However the cookie may crumble, it can be difficult coming from one culture and teaching in another. Sometimes, after years of teaching in another culture you may not understand the goal/thought process of your students/parents/clients/etc.

I would suggest keeping an open mind to the new and fascinating culture you have come to live in. It is very different from yours. You may not like some of the things you find, but there will be other aspects you do enjoy. Although you have your opinions, things are not always black and white. Your school administrators (hagwon/ekaiwa bosses) may ask you to teach in ways you dislike or disagree with, but that is the nature of the beast. Like it or not, that is what they have hired you to do.

If you are a new teacher in Asia and things are frustrating you at times, remember that the culture is different in more ways than you may ever understand. We aren’t products of the culture so it can be difficult to grasp. I’ll admit, that to this very day (8+ years of being in Asia) that I don’t understand the way most people here view education. That’s ok though. I’m a Canuck! I do however; have to try hard to keep an open mind.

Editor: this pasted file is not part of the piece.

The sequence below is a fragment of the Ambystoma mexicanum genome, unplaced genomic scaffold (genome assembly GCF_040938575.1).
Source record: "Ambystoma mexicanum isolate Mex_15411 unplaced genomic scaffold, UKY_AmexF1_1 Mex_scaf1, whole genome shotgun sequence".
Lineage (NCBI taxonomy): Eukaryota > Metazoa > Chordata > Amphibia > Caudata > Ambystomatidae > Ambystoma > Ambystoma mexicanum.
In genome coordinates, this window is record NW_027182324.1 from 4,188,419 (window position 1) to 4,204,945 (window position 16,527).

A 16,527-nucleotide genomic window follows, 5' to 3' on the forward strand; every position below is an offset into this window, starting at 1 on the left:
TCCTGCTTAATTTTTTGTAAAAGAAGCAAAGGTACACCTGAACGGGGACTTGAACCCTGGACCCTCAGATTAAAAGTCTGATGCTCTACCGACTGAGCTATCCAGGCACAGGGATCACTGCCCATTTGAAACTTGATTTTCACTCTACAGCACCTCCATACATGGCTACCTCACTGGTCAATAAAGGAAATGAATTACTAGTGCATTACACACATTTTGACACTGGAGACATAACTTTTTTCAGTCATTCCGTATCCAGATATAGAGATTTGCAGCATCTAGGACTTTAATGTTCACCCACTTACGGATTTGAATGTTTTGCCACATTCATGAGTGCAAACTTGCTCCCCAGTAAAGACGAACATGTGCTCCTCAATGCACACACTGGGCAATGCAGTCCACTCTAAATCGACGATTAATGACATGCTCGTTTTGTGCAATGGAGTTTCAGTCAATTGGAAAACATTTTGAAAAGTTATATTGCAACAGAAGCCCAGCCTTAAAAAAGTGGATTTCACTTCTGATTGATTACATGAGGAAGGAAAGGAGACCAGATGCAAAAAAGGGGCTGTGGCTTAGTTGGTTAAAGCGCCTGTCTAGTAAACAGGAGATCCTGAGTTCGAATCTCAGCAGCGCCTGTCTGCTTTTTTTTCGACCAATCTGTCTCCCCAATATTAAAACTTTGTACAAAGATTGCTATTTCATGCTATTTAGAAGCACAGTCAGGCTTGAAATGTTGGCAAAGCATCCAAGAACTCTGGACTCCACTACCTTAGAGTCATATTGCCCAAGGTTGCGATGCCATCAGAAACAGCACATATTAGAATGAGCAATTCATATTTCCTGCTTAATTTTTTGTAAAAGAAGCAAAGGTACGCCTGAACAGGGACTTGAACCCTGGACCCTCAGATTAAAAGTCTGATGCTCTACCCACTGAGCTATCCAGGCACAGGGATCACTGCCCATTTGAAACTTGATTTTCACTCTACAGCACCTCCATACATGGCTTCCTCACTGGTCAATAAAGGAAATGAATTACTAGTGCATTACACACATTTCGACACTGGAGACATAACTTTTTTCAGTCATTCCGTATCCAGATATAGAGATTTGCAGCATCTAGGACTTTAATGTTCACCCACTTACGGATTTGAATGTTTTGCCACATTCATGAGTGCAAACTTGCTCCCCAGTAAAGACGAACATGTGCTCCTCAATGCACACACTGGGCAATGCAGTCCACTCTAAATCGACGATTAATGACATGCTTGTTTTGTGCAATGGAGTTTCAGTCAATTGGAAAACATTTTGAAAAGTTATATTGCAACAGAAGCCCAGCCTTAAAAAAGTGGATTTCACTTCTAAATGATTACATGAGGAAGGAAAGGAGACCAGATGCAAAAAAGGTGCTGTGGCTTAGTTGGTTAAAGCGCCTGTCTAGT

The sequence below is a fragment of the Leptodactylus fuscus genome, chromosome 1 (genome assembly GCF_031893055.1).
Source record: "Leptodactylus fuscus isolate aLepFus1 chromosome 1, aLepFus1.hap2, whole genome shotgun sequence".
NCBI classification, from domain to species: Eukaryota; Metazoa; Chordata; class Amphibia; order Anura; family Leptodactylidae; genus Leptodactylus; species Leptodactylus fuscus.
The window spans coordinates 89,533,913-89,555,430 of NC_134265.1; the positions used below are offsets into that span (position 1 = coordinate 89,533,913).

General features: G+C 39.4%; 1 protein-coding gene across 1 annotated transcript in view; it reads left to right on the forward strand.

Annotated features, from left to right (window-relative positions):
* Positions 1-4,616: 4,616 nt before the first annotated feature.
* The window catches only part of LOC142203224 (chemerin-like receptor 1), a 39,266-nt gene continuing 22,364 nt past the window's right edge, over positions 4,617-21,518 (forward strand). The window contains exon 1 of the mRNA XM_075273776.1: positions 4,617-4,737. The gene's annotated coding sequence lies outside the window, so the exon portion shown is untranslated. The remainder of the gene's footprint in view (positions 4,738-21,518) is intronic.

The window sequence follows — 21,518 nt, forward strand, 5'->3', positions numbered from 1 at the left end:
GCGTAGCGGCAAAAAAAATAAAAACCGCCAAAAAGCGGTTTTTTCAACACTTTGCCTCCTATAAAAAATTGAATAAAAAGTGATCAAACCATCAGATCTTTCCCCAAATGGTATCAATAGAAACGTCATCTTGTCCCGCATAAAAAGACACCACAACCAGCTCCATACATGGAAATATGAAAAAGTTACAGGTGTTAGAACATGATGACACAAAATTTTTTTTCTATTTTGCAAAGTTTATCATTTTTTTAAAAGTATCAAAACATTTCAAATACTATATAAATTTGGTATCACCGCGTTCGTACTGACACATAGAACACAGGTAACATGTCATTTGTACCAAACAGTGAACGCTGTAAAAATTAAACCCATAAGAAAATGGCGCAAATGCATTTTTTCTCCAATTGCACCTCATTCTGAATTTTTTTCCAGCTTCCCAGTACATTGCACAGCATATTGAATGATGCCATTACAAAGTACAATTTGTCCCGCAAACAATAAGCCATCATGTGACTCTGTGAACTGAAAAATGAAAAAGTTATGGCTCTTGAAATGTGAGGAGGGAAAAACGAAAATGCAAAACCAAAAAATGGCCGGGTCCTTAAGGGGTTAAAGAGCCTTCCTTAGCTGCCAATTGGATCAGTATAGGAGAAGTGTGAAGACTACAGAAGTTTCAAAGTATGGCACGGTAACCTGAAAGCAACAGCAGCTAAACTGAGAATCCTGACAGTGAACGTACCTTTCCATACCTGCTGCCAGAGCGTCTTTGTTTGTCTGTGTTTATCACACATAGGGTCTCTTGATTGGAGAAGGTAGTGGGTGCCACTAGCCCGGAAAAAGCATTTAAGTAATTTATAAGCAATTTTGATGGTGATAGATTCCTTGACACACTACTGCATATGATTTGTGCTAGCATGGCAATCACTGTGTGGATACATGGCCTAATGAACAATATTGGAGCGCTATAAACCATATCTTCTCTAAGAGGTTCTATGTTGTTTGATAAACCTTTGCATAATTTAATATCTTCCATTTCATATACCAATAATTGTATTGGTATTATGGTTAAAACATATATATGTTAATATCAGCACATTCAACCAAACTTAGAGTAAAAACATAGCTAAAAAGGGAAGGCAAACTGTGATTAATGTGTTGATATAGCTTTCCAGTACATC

QiRanger said...

Great post and very true, especially about the educational system here in Korea. I think one of the things I really like about my current school, is that more emphasis is placed on fun and creative endeavors!

However, that's only applicable to the elementary kids. When I was teaching middle school classes, it was routine for me to give a list of 160 vocabulary words and then generate a test of 50 words. The passing score was 60%. The real kicker was that this one only one of three tests per week for each student (at the academy)!

AlmostaGeek said...

Nice post. Agreed 100% and most teachers know it's not the best environment to learn English, but they feel they can't change it, so "Shoganai".

In my travels I have run into many very good English teachers that are making a difference from within the system. All hope is not lost ;-)

Plus crazy gaijin like us corrupting the youth.